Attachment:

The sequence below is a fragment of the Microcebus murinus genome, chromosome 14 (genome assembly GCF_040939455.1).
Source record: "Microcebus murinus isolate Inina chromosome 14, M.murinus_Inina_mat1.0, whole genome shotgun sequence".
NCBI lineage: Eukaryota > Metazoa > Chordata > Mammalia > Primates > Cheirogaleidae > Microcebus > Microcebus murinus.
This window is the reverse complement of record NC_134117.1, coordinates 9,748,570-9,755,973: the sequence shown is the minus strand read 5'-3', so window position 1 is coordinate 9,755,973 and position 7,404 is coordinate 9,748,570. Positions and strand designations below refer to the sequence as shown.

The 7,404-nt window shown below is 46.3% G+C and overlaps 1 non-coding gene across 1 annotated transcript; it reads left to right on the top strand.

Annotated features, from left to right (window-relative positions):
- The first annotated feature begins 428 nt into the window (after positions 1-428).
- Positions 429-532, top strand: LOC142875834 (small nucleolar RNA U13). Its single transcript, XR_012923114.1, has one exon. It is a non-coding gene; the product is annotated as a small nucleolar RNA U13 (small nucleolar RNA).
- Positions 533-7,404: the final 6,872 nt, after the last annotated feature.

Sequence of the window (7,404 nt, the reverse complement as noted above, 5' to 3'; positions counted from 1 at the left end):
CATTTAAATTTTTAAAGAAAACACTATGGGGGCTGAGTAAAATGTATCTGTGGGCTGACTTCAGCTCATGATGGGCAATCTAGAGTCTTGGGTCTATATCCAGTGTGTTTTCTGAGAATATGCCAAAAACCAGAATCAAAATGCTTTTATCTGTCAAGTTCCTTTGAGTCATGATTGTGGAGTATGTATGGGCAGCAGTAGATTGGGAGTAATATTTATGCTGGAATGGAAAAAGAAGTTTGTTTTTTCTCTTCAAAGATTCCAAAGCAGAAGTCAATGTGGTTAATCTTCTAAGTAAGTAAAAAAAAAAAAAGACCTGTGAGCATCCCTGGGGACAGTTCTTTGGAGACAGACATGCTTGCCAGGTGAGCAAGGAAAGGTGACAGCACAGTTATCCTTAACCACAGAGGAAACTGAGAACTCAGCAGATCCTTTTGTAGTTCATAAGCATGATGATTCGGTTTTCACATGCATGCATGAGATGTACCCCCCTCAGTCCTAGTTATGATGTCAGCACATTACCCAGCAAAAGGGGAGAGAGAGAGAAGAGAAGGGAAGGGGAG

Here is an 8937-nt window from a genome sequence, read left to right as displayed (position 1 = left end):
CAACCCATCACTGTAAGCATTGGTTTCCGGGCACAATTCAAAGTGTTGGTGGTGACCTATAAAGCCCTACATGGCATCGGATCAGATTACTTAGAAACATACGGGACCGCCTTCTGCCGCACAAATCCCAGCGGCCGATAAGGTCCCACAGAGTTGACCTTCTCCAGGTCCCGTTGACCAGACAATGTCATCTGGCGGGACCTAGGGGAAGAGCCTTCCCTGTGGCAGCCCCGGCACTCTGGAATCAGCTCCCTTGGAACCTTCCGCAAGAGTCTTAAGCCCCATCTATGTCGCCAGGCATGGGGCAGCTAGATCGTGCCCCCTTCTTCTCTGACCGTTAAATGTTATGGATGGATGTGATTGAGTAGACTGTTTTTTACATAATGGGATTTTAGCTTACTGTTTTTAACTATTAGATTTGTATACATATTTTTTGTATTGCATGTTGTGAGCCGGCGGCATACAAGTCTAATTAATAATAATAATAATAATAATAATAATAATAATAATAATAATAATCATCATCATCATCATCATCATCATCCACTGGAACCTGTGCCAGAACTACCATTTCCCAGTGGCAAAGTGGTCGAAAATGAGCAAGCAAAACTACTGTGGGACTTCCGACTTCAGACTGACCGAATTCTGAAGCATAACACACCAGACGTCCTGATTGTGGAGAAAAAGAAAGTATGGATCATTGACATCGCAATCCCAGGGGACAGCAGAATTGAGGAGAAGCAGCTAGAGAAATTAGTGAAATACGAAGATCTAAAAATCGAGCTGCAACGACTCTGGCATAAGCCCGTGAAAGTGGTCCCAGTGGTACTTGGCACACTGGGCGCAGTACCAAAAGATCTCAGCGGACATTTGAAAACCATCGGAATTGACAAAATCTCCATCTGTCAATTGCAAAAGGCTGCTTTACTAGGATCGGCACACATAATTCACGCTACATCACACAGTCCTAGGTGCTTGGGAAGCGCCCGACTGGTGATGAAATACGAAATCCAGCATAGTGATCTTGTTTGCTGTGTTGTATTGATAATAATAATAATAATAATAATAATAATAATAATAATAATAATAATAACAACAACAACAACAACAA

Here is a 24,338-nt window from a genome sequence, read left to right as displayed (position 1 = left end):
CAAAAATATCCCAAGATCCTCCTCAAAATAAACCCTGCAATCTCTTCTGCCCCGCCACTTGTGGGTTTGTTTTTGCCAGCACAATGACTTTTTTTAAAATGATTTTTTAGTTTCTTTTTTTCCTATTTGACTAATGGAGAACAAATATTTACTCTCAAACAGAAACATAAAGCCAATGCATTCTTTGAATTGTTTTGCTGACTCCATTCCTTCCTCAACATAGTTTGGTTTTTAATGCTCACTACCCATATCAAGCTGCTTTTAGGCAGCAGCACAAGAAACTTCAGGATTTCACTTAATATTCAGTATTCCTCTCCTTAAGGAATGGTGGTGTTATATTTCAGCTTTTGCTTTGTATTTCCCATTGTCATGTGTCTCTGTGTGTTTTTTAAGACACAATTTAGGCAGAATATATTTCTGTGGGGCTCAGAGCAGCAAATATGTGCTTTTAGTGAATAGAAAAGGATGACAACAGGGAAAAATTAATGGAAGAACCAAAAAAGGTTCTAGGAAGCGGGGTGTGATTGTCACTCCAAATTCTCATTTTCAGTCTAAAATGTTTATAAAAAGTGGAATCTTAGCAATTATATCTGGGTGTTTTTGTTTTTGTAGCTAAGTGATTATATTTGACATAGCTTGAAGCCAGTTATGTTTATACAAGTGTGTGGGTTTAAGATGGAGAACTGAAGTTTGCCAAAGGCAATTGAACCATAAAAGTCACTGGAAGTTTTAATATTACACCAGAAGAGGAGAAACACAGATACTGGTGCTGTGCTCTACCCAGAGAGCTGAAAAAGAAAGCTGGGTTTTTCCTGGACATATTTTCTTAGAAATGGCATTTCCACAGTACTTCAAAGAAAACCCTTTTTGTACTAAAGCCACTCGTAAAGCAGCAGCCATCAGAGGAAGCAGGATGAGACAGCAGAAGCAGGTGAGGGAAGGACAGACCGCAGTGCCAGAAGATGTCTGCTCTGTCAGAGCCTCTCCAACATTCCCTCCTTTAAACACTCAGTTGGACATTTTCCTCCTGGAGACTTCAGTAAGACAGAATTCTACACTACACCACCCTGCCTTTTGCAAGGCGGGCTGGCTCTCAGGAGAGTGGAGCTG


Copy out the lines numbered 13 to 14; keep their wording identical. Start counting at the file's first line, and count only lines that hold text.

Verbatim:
CAACCCATCACTGTAAGCATTGGTTTCCGGGCACAATTCAAAGTGTTGGTGGTGACCTATAAAGCCCTACATGGCATCGGATCAGATTACTTAGAAACATACGGGACCGCCTTCTGCCGCACAAATCCCAGCGGCCGATAAGGTCCCACAGAGTTGACCTTCTCCAGGTCCCGTTGACCAGACAATGTCATCTGGCGGGACCTAGGGGAAGAGCCTTCCCTGTGGCAGCCCCGGCACTCTGGAATCAGCTCCCTTGGAACCTTCCGCAAGAGTCTTAAGCCCCATCTATGTCGCCAGGCATGGGGCAGCTAGATCGTGCCCCCTTCTTCTCTGACCGTTAAATGTTATGGATGGATGTGATTGAGTAGACTGTTTTTTACATAATGGGATTTTAGCTTACTGTTTTTAACTATTAGATTTGTATACATATTTTTTGTATTGCATGTTGTGAGCCGGCGGCATACAAGTCTAATTAATAATAATAATAATAATAATAATAATAATAATAATAATAATAATCATCATCATCATCATCATCATCATCCACTGGAACCTGTGCCAGAACTACCATTTCCCAGTGGCAAAGTGGTCGAAAATGAGCAAGCAAAACTACTGTGGGACTTCCGACTTCAGACTGACCGAATTCTGAAGCATAACACACCAGACGTCCTGATTGTGGAGAAAAAGAAAGTATGGATCATTGACATCGCAATCCCAGGGGACAGCAGAATTGAGGAGAAGCAGCTAGAGAAATTAGTGAAATACGAAGATCTAAAAATCGAGCTGCAACGACTCTGGCATAAGCCCGTGAAAGTGGTCCCAGTGGTACTTGGCACACTGGGCGCAGTACCAAAAGATCTCAGCGGACATTTGAAAACCATCGGAATTGACAAAATCTCCATCTGTCAATTGCAAAAGGCTGCTTTACTAGGATCGGCACACATAATTCACGCTACATCACACAGTCCTAGGTGCTTGGGAAGCGCCCGACTGGTGATGAAATACGAAATCCAGCATAGTGATCTTGTTTGCTGTGTTGTATTGATAATAATAATAATAATAATAATAATAATAATAATAATAATAATAATAACAACAACAACAACAACAA

Here is a 24,338-nt window from a genome sequence, read left to right as displayed (position 1 = left end):